A Biden administration official acknowledged on Wednesday that Iran has made two “transactions” using money held in a bank in Oman under a sanctions waiver that was granted to the Islamic Republic last month.
Speaking at a hearing of the House Financial Services Committee, Elizabeth Rosenberg said that Iran has spent part of $10 billion of revenues for selling electricity to Iraq, which was held in an Omani escrow account.
Rep. Bill Huizenga (R-Mich.), chair of the House Financial Services Subcommittee on Oversight and Investigations, asked Rosenberg: “Have there been any humanitarian transactions facilitated from the Iranian funds held in Oman?”
“There have been two transactions,” confirmed Rosenberg, assistant secretary for terrorist financing and financial crimes at the U.S. Treasury Department, adding that she would only provide additional detail about those transactions in a classified setting.
Wednesday’s hearing appears to be the first acknowledgment by the Biden administration that Iran has spent part of the funds it received under these sanctions waivers.
Rosenberg did not say when the transactions took place. The Treasury Department did not immediately respond to a query from JNS.
Democrats on the committee noted that the recurring 120-day waivers for Iraq to pay its electric bills dated to the Trump administration. But when the Biden administration issued its most recent waiver in November, the Associated Press reported that none of the money held in Omani banks had been spent by Iran, citing unnamed U.S. officials.
The Biden administration has been under increasing pressure from both Republicans and Democrats in the wake of Hamas’s Oct. 7 terror attacks to freeze billions of dollars in Iranian funds that were allowed to be transferred to banks in Qatar and Oman under sanctions waivers.
Iran is a supporter of Hamas, and the Biden administration has described the Islamic Republic as being “complicit” in the Oct. 7 attacks but has said it does not have direct evidence of its participation.
Legislation to permanently freeze $6 billion in Iranian funds held in Qatar passed the House of Representatives in November with the support of 90 Democrats, including House Minority Leader Hakeem Jeffries (D-N.Y.).
That legislation would not apply to the Iranian money in Oman, and its companion in the Senate has not yet passed out of committee.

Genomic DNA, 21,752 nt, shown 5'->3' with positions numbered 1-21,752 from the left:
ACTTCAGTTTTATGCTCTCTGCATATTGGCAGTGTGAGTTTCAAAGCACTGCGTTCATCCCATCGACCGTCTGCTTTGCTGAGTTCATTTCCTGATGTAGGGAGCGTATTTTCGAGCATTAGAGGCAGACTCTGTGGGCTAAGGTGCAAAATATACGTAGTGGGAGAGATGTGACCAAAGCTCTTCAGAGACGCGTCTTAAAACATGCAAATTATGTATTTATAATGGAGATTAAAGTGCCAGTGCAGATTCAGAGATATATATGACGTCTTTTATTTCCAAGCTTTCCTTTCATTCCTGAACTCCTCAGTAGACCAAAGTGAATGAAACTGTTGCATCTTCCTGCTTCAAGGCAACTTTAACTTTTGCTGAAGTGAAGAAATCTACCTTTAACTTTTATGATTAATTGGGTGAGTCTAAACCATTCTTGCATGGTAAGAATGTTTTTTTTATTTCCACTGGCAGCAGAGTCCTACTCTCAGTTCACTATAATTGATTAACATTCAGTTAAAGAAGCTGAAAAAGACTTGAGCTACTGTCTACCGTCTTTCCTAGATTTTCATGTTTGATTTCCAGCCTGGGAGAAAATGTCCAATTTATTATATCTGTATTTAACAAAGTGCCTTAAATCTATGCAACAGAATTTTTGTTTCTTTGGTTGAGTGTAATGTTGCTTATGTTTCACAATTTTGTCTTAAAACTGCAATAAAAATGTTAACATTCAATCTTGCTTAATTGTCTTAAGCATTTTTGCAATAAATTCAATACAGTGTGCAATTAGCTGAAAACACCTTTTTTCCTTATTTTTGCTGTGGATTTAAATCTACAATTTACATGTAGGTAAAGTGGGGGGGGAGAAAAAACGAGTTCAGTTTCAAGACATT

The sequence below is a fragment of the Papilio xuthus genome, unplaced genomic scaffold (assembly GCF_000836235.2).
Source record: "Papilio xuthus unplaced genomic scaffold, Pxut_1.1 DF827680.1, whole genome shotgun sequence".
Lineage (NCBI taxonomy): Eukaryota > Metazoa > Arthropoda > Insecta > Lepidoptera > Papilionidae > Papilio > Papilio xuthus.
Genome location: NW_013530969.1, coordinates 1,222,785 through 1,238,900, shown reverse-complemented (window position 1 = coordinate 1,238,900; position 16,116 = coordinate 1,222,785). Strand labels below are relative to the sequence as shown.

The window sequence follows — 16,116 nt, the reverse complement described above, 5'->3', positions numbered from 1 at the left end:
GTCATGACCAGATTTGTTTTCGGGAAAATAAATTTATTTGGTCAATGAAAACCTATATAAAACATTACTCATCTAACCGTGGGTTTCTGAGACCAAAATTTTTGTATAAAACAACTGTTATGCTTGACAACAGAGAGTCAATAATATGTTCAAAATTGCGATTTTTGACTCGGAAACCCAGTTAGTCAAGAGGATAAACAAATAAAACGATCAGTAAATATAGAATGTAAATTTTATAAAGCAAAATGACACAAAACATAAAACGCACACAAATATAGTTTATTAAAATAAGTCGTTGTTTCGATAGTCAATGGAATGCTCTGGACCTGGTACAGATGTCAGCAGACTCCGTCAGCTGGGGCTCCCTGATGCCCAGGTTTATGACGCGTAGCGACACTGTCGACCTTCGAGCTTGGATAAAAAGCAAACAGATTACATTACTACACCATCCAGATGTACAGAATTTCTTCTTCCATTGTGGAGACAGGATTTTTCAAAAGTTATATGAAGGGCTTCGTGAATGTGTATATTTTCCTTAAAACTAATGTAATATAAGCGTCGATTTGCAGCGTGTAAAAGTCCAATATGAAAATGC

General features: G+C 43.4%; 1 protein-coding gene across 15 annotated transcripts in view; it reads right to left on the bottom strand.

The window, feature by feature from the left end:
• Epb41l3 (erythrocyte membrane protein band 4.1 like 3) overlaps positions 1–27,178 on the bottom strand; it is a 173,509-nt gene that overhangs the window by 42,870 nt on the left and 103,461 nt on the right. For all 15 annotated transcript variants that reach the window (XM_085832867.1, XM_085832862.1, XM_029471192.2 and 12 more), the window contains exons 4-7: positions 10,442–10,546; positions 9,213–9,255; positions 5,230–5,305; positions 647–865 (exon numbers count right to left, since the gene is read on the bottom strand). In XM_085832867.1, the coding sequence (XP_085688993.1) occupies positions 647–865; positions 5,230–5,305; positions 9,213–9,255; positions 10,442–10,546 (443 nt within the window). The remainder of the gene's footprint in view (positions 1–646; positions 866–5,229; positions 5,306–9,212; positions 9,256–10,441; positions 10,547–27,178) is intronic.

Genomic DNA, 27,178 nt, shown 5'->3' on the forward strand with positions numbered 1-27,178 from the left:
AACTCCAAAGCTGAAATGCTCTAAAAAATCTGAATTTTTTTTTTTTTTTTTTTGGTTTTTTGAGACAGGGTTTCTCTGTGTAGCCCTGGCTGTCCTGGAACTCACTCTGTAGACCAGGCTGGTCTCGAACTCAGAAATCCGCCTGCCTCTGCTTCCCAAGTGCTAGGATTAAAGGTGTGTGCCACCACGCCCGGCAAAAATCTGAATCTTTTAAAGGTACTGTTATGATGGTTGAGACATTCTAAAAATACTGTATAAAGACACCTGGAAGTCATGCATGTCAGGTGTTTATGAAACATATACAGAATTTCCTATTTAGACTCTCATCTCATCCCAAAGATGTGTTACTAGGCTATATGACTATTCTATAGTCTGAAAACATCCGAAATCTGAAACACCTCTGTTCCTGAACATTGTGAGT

Administration officials have insisted that none of the $6 billion in Iranian funds held in Qatar has been spent. The money was released to Iran as part of a prisoner deal in September.
“Not a penny of this money has been spent, and these funds will not go anywhere anytime soon,” said Abram Paley, U.S. special envoy for Iran, who also testified at the hearing.
But the U.S. has also waived sanctions on $10 billion in funds held in escrow accounts that Iraq uses to pay Iran for electricity imports. It’s not clear how much of that money Iran might have spent in the two transactions.
Asked if there had been any “issues or problems” with those two transactions, Rosenberg said she was “confident in the series of restrictions we have in place” to ensure that the money could only be spent for humanitarian purposes. She would only elaborate in a closed hearing.
Rep. Bill Huizenga (R-Mich.) said at the hearing that he understood that response to mean that there had been issues with the transactions.
Because the Omani transactions are denominated in Euros, Palley and Rosenberg said that there were Omani, European and U.S. controls ensuring that Iran could only spend the money for humanitarian purposes. But Republicans have repeatedly argued that even humanitarian funds for Iran frees the regime to spend other money on terrorism.
“You understand what the term ‘fungible’ means?” Rep. Dan Meuser (R-Pa.) said at the hearing. “If Iran has $50 million and they were going to use that $50 million for food, and then they get a new $50 million, they can use the new $50 million for food and use the old $50 million to buy weapons for terrorists.”